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Dick Jemison b. 1942 American

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Alabama native Dick Jemison grew up in Birmingham. His father was an investment banker and sent Dick to school at Choate, a college preparatory boarding school in Connecticut. On school holidays Jemison rode the train to New York City where he visited galleries and museums. During one such sojourn he visited the Museum of Modern Art, and was completely overwhelmed when he saw a large work by Abstract Expressionist painter, Sam Francis (1923-1994). Such an encounter it was, that Jemison decided that he, too, could probably "make it" in the art world.

Jemison went on to college at the University of North Carolina and then to art school, eventually earning his master's degree from the University of Georgia. He first credits his interest in art and his artistic eye to his mother (who was an avid art collector), then he credits his travels, and his exposure through galleries and museums to a wide array of artists.

One artist who profoundly influenced his style was Ida Kohlmeyer (1912-1997). Jemison's mother had bought an early work of Kohlmeyer's in the 1960s and, for a time in the '70s and '80s, Jemison represented her in his Birmingham gallery.

Jemison moved to Santa Fe, N.M., in the 1970s and then in the late '90s moved back to Birmingham where he currently has a gallery and studio. He works in both sculpture and painting. He is represented in many corporate and some museum collections.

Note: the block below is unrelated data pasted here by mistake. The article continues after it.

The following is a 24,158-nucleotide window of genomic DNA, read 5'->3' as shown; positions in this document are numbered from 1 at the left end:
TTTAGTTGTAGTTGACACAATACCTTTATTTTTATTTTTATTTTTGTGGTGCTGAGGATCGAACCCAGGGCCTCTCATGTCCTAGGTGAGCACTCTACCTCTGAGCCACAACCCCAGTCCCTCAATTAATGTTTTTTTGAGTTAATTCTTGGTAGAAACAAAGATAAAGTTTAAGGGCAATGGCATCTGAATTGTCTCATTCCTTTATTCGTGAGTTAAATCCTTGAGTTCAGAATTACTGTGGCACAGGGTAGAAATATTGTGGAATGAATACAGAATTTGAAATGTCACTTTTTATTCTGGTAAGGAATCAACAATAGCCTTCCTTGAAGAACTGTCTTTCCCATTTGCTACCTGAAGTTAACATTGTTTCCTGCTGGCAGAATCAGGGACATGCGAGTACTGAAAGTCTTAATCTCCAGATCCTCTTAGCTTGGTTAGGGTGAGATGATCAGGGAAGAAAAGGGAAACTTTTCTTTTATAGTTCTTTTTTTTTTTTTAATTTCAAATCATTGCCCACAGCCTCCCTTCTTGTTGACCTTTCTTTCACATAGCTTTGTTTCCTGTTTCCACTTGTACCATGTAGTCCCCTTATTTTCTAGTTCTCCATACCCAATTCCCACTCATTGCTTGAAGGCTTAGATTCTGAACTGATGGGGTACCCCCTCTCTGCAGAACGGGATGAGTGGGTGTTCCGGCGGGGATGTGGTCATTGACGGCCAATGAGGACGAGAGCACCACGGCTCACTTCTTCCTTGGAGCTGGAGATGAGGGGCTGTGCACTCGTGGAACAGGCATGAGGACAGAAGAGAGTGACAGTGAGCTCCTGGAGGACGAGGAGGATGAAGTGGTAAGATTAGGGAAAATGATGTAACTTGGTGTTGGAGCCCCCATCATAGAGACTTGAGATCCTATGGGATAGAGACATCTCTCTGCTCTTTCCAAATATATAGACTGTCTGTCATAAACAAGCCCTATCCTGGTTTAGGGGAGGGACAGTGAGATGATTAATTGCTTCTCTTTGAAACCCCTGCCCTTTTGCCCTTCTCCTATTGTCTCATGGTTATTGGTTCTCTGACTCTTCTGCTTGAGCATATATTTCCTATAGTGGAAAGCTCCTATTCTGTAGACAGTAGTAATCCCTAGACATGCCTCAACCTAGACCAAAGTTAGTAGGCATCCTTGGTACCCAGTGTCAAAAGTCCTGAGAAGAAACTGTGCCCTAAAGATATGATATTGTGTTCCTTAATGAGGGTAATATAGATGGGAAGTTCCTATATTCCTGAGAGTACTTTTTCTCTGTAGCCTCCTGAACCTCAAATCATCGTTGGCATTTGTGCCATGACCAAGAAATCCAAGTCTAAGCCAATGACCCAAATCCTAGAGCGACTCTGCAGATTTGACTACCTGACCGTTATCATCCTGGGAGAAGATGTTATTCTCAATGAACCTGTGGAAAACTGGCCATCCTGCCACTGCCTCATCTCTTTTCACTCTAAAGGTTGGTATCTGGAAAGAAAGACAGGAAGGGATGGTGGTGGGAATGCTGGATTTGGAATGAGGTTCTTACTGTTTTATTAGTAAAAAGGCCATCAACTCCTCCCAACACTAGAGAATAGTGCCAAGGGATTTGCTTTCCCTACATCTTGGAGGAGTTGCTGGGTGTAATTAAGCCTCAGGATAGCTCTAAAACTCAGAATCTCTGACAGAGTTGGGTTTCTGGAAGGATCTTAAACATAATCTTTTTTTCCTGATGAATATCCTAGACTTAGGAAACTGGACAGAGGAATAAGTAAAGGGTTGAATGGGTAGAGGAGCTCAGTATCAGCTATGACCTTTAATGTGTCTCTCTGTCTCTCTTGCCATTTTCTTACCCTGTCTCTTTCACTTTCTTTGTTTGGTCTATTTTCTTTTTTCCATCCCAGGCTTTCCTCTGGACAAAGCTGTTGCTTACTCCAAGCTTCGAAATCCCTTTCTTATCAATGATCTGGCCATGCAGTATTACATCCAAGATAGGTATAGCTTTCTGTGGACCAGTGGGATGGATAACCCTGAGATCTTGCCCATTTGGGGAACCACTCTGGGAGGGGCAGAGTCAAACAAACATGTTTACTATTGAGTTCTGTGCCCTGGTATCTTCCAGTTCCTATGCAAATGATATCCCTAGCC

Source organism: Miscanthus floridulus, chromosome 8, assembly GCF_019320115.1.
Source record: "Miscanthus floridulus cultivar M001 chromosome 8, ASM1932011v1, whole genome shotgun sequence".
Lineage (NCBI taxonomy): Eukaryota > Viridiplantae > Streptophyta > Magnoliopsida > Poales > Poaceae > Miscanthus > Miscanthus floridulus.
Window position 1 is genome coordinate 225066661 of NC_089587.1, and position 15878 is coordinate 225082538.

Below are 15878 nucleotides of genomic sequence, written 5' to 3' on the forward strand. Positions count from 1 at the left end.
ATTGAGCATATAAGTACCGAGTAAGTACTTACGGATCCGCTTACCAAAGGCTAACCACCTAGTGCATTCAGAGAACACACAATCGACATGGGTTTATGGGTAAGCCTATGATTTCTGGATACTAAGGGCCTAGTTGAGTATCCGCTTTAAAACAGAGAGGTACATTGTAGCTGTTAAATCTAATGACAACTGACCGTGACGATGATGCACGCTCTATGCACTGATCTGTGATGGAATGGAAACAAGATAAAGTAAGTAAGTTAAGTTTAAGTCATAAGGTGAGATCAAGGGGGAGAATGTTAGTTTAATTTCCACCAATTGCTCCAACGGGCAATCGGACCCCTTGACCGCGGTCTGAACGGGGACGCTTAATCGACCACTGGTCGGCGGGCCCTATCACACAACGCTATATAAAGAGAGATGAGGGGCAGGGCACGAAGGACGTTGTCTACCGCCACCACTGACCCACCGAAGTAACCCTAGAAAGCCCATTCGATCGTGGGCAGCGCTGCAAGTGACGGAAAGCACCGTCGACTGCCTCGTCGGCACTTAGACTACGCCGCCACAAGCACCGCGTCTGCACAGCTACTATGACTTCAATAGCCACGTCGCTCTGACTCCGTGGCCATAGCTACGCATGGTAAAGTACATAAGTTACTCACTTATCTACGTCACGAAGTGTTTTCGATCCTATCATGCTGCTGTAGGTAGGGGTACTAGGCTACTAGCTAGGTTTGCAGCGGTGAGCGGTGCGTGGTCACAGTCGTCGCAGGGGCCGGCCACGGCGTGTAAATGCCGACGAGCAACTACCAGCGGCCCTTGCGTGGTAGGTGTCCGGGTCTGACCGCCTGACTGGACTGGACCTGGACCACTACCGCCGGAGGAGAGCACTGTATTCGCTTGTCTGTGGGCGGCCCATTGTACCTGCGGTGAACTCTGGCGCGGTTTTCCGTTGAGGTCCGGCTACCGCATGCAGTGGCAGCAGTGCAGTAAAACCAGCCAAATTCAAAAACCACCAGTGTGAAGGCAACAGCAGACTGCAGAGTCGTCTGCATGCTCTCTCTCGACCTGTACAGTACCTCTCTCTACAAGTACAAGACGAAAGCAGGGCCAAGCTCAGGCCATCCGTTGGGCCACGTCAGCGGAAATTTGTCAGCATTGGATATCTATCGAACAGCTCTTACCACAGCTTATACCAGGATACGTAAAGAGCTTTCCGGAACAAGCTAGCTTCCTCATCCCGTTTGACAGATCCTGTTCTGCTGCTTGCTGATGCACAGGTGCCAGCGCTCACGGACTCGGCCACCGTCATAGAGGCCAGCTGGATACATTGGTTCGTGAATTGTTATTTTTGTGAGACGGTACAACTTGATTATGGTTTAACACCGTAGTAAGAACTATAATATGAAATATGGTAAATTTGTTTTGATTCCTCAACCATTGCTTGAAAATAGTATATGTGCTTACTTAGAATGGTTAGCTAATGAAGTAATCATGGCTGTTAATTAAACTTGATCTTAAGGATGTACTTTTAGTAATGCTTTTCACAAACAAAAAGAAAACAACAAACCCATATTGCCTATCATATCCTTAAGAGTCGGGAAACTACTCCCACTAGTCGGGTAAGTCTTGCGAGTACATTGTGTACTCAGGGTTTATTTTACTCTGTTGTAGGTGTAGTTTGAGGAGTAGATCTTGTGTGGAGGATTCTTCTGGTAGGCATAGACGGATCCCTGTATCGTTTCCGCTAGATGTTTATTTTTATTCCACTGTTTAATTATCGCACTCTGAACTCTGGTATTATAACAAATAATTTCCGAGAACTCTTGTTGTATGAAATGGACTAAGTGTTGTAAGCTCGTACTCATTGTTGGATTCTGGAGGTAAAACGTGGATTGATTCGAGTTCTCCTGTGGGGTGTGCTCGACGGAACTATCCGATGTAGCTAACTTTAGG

For the most part Jemison works from his gut, letting his intuition guide his choice of marks and colors. He immerses himself in art that stimulates his primal, elemental self, and the work he produces is the product of his visits with imagery created by others who work from similar impulses. As the artistic filter of those influences Jemison brings such "visits" to the canvas to share with others. Through his own hieroglyphic marks he then takes his audience along on a virtual visit with him.

Jemison's work defies exact categorization. It is abstract, nonrepresentational, expressionistic and sometimes referred to as "contemporary primitive." He uses the basic marks that are common to all cultures, native or not: the dot, the line, the square, the triangle and the circle.  From those elements he makes his own personal marks with their own variations of color, mixed with his own distinctive style and imagery.